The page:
Canada Election: PM Harper Loses As Tories Trounced

CANADIAN VOTERS have today terminated a decade of conservative rule, handing government to the unproven son of former Liberal Prime Minster Justin Trudeau; the defeat — whilst expected — was more savage than polls had suggested, and sees Justin Trudeau follow in his father’s footsteps at a time Western democracy has trended toward centrist liberalism.

It’s a quick piece from me this evening as I am in Brisbane — en route to the airport to return home — and more to mark the event than to delve into any deep analysis.

Another conservative leader has fallen today (Australian time) with the defeat of Stephen Harper’s Conservatives in the general election in Canada; with results declared at about lunchtime our time, the Liberals — led by the son of former Prime Minster Pierre Trudeau — has won a clear majority in the House of Commons, with perhaps as many as 184 of the 338 seats up for grabs.

The defeated Conservatives fared badly, and worse than expected, winning a projected 99 seats with about 30% of the vote: a swing away from them of eight percentage points, with the consequent loss of almost half the seats they were defending.

The outcome is a stunning triumph for Trudeau Jr, whose party ran third at the previous election four years ago and was signposted by opinion polling just weeks ago to do so again; given he has never held ministerial office and comes from a tentative background as a supply teacher it would be unkind to suggest the new Prime Minister has surfed into office on his father’s name, but the conclusion is impossible not to draw.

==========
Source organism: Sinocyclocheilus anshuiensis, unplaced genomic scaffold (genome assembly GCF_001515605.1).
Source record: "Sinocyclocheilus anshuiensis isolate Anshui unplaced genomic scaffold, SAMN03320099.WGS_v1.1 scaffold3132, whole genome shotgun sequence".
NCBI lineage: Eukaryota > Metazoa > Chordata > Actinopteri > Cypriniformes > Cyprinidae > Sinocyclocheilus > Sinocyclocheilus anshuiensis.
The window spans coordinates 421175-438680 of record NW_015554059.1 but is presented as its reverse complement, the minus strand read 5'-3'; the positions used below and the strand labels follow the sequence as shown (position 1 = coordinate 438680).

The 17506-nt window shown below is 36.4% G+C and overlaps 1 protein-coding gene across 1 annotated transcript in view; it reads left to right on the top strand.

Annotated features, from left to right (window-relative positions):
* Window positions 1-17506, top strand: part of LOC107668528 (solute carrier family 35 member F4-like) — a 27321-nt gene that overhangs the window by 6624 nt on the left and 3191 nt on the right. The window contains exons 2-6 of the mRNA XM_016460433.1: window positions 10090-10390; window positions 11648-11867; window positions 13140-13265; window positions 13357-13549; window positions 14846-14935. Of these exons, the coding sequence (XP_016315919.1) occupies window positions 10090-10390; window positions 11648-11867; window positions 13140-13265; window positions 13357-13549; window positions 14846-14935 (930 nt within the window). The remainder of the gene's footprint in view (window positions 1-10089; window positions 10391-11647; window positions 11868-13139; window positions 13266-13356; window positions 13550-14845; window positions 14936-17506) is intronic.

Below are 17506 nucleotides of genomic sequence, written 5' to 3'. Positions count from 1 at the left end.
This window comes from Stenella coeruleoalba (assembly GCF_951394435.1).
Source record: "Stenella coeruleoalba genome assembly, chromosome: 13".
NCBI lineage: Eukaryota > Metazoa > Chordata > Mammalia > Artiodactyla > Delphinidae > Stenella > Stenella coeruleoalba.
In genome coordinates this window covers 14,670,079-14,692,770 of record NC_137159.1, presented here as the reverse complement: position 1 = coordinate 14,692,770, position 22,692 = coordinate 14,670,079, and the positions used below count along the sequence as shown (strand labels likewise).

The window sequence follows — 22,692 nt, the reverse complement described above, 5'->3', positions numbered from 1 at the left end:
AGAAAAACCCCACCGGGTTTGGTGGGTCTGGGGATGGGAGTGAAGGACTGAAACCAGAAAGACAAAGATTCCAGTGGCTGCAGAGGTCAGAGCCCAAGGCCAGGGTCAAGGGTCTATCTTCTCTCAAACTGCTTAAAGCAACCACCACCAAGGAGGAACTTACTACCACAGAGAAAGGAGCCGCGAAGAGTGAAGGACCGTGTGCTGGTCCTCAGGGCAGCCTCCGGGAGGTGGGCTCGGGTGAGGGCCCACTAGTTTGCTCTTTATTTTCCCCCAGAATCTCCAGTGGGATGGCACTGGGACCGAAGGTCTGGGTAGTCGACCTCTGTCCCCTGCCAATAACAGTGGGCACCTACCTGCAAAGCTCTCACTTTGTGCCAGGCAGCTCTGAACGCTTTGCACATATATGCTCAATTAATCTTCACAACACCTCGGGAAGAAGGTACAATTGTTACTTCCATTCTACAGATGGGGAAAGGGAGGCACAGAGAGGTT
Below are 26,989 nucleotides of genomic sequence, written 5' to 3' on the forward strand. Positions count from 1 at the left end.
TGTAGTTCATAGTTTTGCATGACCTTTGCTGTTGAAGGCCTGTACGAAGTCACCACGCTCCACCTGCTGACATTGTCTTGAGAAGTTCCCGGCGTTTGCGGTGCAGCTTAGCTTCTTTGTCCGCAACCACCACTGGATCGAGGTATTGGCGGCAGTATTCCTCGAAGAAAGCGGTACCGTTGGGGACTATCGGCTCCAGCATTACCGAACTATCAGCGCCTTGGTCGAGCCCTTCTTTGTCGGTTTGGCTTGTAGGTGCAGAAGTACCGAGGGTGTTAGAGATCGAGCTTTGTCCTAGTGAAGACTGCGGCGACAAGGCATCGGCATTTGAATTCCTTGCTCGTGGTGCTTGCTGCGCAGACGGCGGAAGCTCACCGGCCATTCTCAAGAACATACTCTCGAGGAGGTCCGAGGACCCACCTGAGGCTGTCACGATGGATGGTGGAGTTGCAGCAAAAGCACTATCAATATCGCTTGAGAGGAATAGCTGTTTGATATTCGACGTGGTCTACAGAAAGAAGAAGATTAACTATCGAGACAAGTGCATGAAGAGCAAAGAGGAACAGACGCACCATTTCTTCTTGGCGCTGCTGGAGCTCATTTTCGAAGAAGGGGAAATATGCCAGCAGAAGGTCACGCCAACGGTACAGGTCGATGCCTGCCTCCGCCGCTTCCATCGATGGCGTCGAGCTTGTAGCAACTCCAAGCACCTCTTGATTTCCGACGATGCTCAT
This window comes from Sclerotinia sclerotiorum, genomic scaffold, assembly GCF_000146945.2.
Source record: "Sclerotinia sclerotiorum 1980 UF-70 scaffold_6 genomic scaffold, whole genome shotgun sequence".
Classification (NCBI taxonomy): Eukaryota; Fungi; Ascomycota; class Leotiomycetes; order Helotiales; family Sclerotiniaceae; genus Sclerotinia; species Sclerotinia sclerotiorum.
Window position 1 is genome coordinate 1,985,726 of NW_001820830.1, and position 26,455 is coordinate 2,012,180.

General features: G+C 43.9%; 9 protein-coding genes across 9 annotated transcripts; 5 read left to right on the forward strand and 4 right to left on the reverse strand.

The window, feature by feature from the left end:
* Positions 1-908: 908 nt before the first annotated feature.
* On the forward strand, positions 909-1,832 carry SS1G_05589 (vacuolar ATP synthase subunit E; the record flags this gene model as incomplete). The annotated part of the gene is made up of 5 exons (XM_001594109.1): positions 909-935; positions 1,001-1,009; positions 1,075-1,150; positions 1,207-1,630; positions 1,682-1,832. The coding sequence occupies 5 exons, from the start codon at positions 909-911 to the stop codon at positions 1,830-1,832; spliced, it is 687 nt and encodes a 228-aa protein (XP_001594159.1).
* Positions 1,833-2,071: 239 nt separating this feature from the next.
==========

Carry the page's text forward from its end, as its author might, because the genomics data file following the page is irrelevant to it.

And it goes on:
I would share some comment from the mainstream press, replete with polling data, maps, and interactive figures, but can’t (and the fact I’m not should give potent notice of why I am about to replace my iPad with a Samsung tablet and banish the user-unfriendly, overrated Apple in favour of something that might actually be fit for the purpose it is bought for).

But I would like to note that one of the best of the present generation of world leaders has been lost; I will be the first to admit I have no idea what sort of government Harper ran on his own patch, but his voice in global affairs and in forums such as APEC and the G7 has added sage counsel and insight for many years, and this will be a loss to the rest of us as much as to those Canadians who voted to re-elect him.

The change comes at a time many Western countries are eschewing hard conservatism in favour of centrist, light liberal governance where the emphasis on personal freedom outweighs questions around the freedom and liberty of societies as wholes.